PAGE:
Randy Alcorn Interview – Adoption and Finances – Part 4

randy_alcornHere is the fourth part of my interview with author Randy Alcorn in which he shares his thoughts on finances and adoption. Read Part 1 and Part 2, and Part 3.

Jason: Our organization helps families with the financial costs of adoption, and we’ve been so encouraged and helped by your writing through The Treasure Principle. What would be your advice to Christians as they process the money issue when considering adoption? It’s just such a huge, huge obstacle and hurdle for many and a huge opportunity to trust in the Lord for the family. Also what so many families find is that friends and church and those around them want to be a part of it financially as well. I’d love to hear your thoughts for Christians who are taking that step of faith.

Randy: Right, the money issue certainly is a big obstacle. There a couple of different ways I would approach that. One, before even talking about the issue of other people giving, I think that those who believe God has called them to something should be willing to make personal sacrifices to see that happen. The average person, and certainly most Christians in our culture have adopted a lifestyle in which they are spending much more money than they have to spend. There are many people who spend all the money that comes in. Expenditures always rise to meet income. Or let’s say they’re givers, let’s say they’re tithers. Most Christians tragically don’t give a minimum of ten percent. In my opinion, most Christians in this most affluent society in human history should be giving considerably more than ten percent and many people should be giving thirty, forty, fifty, seventy, eighty, ninety percent depending on the level of income God has blessed them with. That’s where I advocate people drawing that finish line and choosing the amount. Whether it’s $40,000 a year or $60,000 or $80,000 or $100,000 or less than $40,000, whatever level they choose where they say, “You know what, this is all we need because we don’t need new cars, we don’t need a bigger house, we don’t need to go out to restaurants all the time. We don’t need to spend $4.00 a day on a latte, we don’t need to do this, we don’t need to do that.” So we can find in our budget, we can find in our lifestyle a great deal of money that we think we don’t have. The same way that we can find a great deal of time that we think we don’t have, and the way we do that is turn off the television. So all of a sudden you turn off the TV and wow, I have thirty hours more per week, depending on how much time is spent watching TV. It’s exactly the same with money. I have talked with families that want to adopt and they say, “We just don’t think we can afford it.” I say, “How much do you want to adopt?” It’s like other decisions that we make. “Adoption itself is a sacrifice and we don’t want to sacrifice beyond that to have to find all kinds of other ways to cut back because most people live at a higher level of income than we do.” Well, you’re not most people. If God has called you to this He has called you to make sacrifices to make this happen. That’s what I would say to the person who wants to adopt or is considering adopting. I would raise the bar for them and say look at what God has already provided for you. Look at what assets you could liquidate. In some cases, you’ve got people who are saying they can’t afford to adopt and they have a recreational vehicle sitting in the driveway. They have this or that in the garage, they have a second home somewhere, they have a beach house. Well folks, you don’t have to worry about paying for the cost of the adoption. You own a beach house! Sell it! I’m not trying to be demeaning when I say this, but I mean, come on, wake up and smell the coffee. It doesn’t have to be the $4.00 latte that you’re smelling either. My point is, that’s where I would begin with a person who is considering adopting, but the cost is significant.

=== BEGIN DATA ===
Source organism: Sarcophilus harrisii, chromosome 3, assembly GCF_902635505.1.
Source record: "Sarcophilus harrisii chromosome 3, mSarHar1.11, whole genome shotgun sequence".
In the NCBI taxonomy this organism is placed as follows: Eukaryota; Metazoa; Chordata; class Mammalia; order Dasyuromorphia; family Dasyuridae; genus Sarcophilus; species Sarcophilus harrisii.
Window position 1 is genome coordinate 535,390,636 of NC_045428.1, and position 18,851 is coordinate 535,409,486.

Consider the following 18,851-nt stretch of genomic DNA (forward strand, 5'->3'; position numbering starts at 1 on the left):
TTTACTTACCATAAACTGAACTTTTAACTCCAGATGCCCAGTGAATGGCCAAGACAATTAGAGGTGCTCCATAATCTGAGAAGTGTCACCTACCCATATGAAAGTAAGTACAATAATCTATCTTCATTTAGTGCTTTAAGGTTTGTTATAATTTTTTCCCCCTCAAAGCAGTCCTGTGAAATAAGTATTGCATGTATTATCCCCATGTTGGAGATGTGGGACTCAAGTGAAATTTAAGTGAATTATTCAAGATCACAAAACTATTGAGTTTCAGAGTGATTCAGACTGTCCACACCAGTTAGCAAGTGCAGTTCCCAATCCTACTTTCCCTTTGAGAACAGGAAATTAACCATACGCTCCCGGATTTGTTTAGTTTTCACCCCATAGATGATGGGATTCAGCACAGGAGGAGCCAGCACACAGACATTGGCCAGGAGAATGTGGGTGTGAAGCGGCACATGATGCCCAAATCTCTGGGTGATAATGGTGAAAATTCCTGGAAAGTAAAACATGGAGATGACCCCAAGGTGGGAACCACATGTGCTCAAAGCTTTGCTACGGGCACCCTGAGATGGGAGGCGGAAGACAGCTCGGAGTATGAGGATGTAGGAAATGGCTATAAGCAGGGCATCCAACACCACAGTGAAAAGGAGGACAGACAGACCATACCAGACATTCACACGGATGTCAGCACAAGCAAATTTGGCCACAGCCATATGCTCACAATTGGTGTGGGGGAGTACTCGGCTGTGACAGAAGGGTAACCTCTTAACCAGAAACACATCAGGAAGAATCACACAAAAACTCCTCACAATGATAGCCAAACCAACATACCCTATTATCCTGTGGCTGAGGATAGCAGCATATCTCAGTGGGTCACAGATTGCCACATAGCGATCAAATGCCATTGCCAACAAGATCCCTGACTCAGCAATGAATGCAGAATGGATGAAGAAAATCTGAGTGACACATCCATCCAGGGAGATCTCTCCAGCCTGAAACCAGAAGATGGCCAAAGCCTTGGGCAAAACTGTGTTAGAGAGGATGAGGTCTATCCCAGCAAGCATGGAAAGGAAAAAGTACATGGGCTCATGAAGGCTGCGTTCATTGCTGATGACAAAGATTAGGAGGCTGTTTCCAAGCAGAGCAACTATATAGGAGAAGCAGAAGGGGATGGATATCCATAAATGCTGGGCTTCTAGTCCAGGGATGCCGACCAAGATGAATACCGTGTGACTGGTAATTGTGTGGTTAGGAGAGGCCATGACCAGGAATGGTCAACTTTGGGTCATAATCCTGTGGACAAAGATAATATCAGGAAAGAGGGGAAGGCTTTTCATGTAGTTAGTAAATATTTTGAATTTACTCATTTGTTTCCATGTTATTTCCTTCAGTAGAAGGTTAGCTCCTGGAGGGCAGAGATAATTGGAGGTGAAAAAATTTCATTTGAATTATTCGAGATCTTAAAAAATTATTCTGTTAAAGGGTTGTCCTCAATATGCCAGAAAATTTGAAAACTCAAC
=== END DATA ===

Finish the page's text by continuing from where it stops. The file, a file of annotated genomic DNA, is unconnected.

Now let’s move over to the question you’re really asking, which is what about the people of God as a whole? Should they be challenged to get involved and support other people in the body of Christ? In their own church first and foremost probably, but also perhaps in other places and other churches where there aren’t sufficient resources. Well I would say absolutely! In The Treasure Principle I talk about the idea that you can’t take it with you, but you can send it on ahead, which is just a paraphrase of what Jesus is saying. Don’t store up for yourselves treasures on earth where moss and rust corrupt, or thieves break in and steal, but store up for yourselves treasures in heaven that aren’t going to be destroyed. Where your treasure is, there will your heart be also. Well what happens when we invest the treasure that God has put into our hands in a worthy enterprise? What happens when we invest our lives in church planting in India, or by giving financially to church planting? What happens when we invest the money God has entrusted to us in Bible translation and world evangelism and helping street children and pro-life ministries? Well, Jesus says where your treasure is, there your heart will be also. So our heart will follow where we put our treasure. Nancy and I have helped people adopt even though God, we did not feel, led us to adopt. We still have ownership and vested interest in adoption because we have helped others in that process. So how do you get a heart for something? Jesus says you give to it. So if I buy up shares of Microsoft, I have a heart for Microsoft. If I give to God’s kingdom, I am buying up shares in the kingdom of God. If I give toward adoption I am gaining vested interest in adoption. Does that make sense?

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